Linsanity: the movie

Director Evan Jackson Leong had unusual access to the life of a young, unknown Taiwanese American who became a global superstar

By Chris Fuchs  /  Contributing reporter

Tue, Oct 08, 2013 - Page 12

For Jeremy Lin (林書豪), the Taiwanese-American basketball player whose meteoric rise in the NBA last year inspired fans around the world and proved that fortitude and resilience do pay off, God has a master plan — and playing basketball is part of it.

“It’s learning to fight to constantly live and play for God, and when I do, I’d be able to walk on water,” Lin explains in director Evan Jackson Leong’s documentary Linsanity, scheduled for release throughout Taiwan on Friday. The premiere was planned to coincide with the Oct. 13 pre-season NBA game at the Taipei Arena, between Lin’s Houston Rockets and the Indiana Pacers, said Christopher C. Chen, one of the producers.

Faith, family and hard work are all themes in the 88-minute biopic that draws on firsthand interviews with Lin, his family, friends and coaches, and features extensive footage of Lin’s early days as a point guard in youth leagues and in college basketball, tracing the Taiwanese American’s long and winding journey from a Palo Alto gymnasium to Madison Square Garden.

“Perseverance, and that story of belief that Jeremy has, is something everyone can relate to,” Leong explained during a telephone interview. “That’s what this story really captures.”

Leong, who entered the film industry after meeting and working with fellow UCLA film student Justin Lin, director of Better Luck Tomorrow and Fast and Furious, said he first approached Jeremy Lin about filming him in 2010, while Lin was still playing at Harvard. Lin, however, was initially reluctant to accept.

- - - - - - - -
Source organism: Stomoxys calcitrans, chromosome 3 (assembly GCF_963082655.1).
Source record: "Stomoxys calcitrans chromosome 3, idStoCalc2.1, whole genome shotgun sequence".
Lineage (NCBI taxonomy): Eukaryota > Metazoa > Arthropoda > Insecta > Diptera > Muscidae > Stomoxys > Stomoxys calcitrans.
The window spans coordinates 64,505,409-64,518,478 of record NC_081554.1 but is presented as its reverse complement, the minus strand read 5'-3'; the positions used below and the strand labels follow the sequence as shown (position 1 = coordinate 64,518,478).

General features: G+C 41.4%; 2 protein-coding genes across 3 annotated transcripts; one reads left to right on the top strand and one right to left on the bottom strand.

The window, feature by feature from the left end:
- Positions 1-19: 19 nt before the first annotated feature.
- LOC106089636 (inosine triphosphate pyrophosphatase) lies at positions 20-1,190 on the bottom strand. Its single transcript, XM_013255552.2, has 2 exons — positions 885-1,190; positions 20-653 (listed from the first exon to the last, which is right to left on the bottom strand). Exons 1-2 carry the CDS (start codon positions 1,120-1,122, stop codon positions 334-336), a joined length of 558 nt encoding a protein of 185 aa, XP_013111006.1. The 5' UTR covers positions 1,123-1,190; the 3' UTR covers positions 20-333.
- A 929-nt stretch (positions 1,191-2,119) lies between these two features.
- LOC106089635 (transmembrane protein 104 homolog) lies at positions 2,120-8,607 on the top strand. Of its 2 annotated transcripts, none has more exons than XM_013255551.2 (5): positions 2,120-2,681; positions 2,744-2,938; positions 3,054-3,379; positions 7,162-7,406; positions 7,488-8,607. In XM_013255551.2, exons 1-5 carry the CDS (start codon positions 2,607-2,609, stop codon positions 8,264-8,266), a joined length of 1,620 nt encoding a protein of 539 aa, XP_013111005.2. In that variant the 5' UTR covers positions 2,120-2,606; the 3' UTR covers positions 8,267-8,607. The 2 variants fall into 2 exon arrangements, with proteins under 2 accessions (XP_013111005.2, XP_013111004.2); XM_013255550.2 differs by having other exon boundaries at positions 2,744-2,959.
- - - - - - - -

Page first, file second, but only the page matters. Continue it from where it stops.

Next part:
“We kept hanging around, and eventually we earned his trust,” Leong said.

That trust gave Leong access to Lin, his family and friends, years before the term Linsanity entered the lexicon of basketball fans around the world. On the whole, Linsanity documents how Lin’s unshakable religious faith and his belief in God’s plan guided him through the vicissitudes of his career, from when he first encountered racism on the court as a teenager, to when collegiate and professional coaches refused to play him.

Indeed, questions about race and ethnicity loom large in Linsanity, as the six-foot-three point guard increasingly realizes that coaches, players and fans might not be willing to accept a Taiwanese American in a sport dominated largely by African Americans.

“Yeah, I’ve always said if I was black, I would have gotten a D-one scholarship, but that’s my personal opinion,” Lin says in the film, explaining how he wound up at Harvard instead of on a Division I basketball team.

In one scene, Lin recounts the incessant taunting he endured while playing in the Ivy League for Harvard Crimson.

“You chink — can you even open your eyes? Can you even see the scoreboard?” Lin says he recalled hearing on the court.

Even after Lin finally made it to the NBA in 2010, signing a two-year deal with the Golden State Warriors, his hometown team, Lin was given limited playing time and was frequently sent down to the D-League, a minor league for professional players.